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Banned Books  

Resources on banned/challenged books and intellectual freedom.
Last Updated: May 19, 2014 URL: http://library.cscc.edu/bannedbooks Print Guide RSS Updates

Censorship and Banned Books--the Basics Print Page
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Banned Books Newsfeed

Courtesy of the Banned Books Week website.

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Censorship in the News

Newsfeed provided via Google News.

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Catalog Search

Use CSLink, Columbus State's library catalog, to search for books, journals, eBooks, and audio-visual materials owned by Columbus State Community College.

 

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Use this tool to locate books at OhioLINK Libraries, and to request their delivery to the Columbus State Community College library.

 

Libraries and Intellectual Freedom

[Image: poster, "Books are weapons in the war of ideas," with illustration of a Nazi book-burning and quote by Franklin D. Roosevelt in favor of intellectual freedom.  Image via Library of Congress.]

Every year, hundreds of books in public libraries and schools are challenged or removed on a variety of grounds.  Even unsuccessful challenges are a tremendous drain on an organization's resources, and can create a chilling effect when it comes to library collections and school assignments--effectively limiting, without your consent, what you get to see, hear, read, and think.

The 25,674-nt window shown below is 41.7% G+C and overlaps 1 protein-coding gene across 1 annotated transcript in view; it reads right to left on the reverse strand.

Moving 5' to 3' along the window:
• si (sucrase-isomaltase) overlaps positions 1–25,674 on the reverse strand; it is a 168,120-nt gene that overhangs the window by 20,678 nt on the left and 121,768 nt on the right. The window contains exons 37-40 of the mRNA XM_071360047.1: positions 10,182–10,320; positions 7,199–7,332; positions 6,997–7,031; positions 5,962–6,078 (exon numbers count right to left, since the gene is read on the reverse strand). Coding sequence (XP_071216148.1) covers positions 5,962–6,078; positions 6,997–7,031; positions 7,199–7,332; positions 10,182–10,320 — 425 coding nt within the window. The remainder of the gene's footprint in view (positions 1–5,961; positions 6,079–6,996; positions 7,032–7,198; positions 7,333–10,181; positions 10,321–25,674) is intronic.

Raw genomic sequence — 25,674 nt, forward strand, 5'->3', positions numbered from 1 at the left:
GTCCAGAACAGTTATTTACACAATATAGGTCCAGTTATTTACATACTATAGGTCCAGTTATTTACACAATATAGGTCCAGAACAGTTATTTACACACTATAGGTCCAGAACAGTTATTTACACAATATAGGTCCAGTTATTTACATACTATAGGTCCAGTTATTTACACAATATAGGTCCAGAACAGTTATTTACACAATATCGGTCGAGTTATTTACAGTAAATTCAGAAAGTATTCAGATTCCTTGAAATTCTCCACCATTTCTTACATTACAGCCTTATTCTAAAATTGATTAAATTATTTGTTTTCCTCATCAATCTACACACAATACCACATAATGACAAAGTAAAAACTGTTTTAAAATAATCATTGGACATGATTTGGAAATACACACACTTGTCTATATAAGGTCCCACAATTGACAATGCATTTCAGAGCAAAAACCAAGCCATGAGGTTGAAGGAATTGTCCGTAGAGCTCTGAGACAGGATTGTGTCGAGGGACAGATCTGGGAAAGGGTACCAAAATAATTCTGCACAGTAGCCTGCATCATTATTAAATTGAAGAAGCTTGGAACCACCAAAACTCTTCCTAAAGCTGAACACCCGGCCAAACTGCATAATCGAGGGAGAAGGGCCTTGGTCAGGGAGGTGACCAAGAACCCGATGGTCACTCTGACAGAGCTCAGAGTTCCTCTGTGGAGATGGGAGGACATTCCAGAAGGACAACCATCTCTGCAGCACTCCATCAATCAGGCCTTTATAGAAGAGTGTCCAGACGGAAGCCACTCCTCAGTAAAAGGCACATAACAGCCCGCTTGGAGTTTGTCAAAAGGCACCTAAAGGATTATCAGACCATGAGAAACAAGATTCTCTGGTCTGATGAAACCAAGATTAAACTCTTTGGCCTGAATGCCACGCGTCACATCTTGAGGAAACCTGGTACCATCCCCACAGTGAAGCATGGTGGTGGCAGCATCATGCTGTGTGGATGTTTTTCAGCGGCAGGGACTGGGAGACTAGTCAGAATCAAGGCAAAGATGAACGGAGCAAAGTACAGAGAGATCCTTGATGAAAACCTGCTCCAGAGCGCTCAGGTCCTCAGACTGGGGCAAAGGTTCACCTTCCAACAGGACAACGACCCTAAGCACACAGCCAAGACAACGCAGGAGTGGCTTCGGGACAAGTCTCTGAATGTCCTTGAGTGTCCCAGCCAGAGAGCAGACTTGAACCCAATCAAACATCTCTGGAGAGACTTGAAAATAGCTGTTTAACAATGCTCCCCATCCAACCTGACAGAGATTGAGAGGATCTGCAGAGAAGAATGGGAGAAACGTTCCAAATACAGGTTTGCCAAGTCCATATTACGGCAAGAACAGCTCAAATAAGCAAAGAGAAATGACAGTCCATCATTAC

Fortunately, public libraries in the United States have a proud tradition of upholding intellectual freedom--but you can help, through awareness and advocacy.  This LibGuide will share notable moments in the history of censorship, information about current censorship efforts in the United States and abroad, and resources that provide news and information about intellectual freedom.

 

Who is Censored Most?

Robert Mapplethorpe, "Ken Moody and Robert Sherman," 1984, courtesy the Whitney Museum of Art

[Image: b/w photograph of a black man and a white man in profile.  Robert Mapplethorpe, "Ken Moody and Robert Sherman," 1984, courtesy the Whitney Museum of Art]

Censorship and intellectual freedom are problems that affect our entire society, but they are not aimed at all groups equally.  Materials that challenge existing, deeply-entrenched prejudices are the most likely to be challenged.  In recent years, materials featuring positive or neutral information about persons who identify as lesbian, bisexual, gay, trans*, or queer have been challenged with the greatest frequency.  Libraries, publicly-funded artworks, social media, sex-ed classes, educational internet access, and even large retailers have been sites of censorship on these grounds.  Freedom of speech has greater ramifications than our entertainment choices; it affects who is considered truly a member of society.

 

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